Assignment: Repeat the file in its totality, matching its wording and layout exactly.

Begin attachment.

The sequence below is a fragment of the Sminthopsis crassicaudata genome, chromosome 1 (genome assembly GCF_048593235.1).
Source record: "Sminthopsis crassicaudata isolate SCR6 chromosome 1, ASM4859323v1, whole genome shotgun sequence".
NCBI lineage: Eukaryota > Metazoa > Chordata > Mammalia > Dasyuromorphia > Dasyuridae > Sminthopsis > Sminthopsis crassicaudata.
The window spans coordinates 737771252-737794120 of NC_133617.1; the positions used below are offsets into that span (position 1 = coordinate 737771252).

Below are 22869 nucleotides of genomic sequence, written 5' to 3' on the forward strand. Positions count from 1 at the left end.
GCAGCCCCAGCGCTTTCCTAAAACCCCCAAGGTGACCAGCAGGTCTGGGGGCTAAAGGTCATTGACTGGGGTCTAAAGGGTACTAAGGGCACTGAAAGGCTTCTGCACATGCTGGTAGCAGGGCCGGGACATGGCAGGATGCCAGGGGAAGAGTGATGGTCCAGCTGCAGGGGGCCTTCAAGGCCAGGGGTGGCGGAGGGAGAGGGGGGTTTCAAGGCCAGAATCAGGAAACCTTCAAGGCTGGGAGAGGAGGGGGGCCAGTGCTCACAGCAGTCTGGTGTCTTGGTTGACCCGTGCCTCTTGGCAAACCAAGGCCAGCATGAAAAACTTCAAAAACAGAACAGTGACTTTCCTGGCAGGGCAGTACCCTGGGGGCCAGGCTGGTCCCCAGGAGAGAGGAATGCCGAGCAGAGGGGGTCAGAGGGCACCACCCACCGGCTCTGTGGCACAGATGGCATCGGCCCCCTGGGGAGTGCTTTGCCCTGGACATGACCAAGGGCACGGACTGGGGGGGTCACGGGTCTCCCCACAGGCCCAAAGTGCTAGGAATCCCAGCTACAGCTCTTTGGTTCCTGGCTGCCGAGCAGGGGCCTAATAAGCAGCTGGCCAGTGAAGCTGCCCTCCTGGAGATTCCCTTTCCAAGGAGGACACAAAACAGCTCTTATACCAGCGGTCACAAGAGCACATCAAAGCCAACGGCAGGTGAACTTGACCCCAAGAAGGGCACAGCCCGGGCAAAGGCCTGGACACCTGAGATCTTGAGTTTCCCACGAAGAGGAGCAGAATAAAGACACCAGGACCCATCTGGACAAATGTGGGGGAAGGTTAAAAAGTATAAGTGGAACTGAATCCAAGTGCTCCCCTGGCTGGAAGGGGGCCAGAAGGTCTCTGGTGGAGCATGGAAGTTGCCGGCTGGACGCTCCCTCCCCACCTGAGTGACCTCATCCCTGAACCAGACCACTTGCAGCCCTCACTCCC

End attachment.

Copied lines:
The sequence below is a fragment of the Sminthopsis crassicaudata genome, chromosome 1 (genome assembly GCF_048593235.1).
Source record: "Sminthopsis crassicaudata isolate SCR6 chromosome 1, ASM4859323v1, whole genome shotgun sequence".
NCBI lineage: Eukaryota > Metazoa > Chordata > Mammalia > Dasyuromorphia > Dasyuridae > Sminthopsis > Sminthopsis crassicaudata.
The window spans coordinates 737771252-737794120 of NC_133617.1; the positions used below are offsets into that span (position 1 = coordinate 737771252).

Below are 22869 nucleotides of genomic sequence, written 5' to 3' on the forward strand. Positions count from 1 at the left end.
GCAGCCCCAGCGCTTTCCTAAAACCCCCAAGGTGACCAGCAGGTCTGGGGGCTAAAGGTCATTGACTGGGGTCTAAAGGGTACTAAGGGCACTGAAAGGCTTCTGCACATGCTGGTAGCAGGGCCGGGACATGGCAGGATGCCAGGGGAAGAGTGATGGTCCAGCTGCAGGGGGCCTTCAAGGCCAGGGGTGGCGGAGGGAGAGGGGGGTTTCAAGGCCAGAATCAGGAAACCTTCAAGGCTGGGAGAGGAGGGGGGCCAGTGCTCACAGCAGTCTGGTGTCTTGGTTGACCCGTGCCTCTTGGCAAACCAAGGCCAGCATGAAAAACTTCAAAAACAGAACAGTGACTTTCCTGGCAGGGCAGTACCCTGGGGGCCAGGCTGGTCCCCAGGAGAGAGGAATGCCGAGCAGAGGGGGTCAGAGGGCACCACCCACCGGCTCTGTGGCACAGATGGCATCGGCCCCCTGGGGAGTGCTTTGCCCTGGACATGACCAAGGGCACGGACTGGGGGGGTCACGGGTCTCCCCACAGGCCCAAAGTGCTAGGAATCCCAGCTACAGCTCTTTGGTTCCTGGCTGCCGAGCAGGGGCCTAATAAGCAGCTGGCCAGTGAAGCTGCCCTCCTGGAGATTCCCTTTCCAAGGAGGACACAAAACAGCTCTTATACCAGCGGTCACAAGAGCACATCAAAGCCAACGGCAGGTGAACTTGACCCCAAGAAGGGCACAGCCCGGGCAAAGGCCTGGACACCTGAGATCTTGAGTTTCCCACGAAGAGGAGCAGAATAAAGACACCAGGACCCATCTGGACAAATGTGGGGGAAGGTTAAAAAGTATAAGTGGAACTGAATCCAAGTGCTCCCCTGGCTGGAAGGGGGCCAGAAGGTCTCTGGTGGAGCATGGAAGTTGCCGGCTGGACGCTCCCTCCCCACCTGAGTGACCTCATCCCTGAACCAGACCACTTGCAGCCCTCACTCCC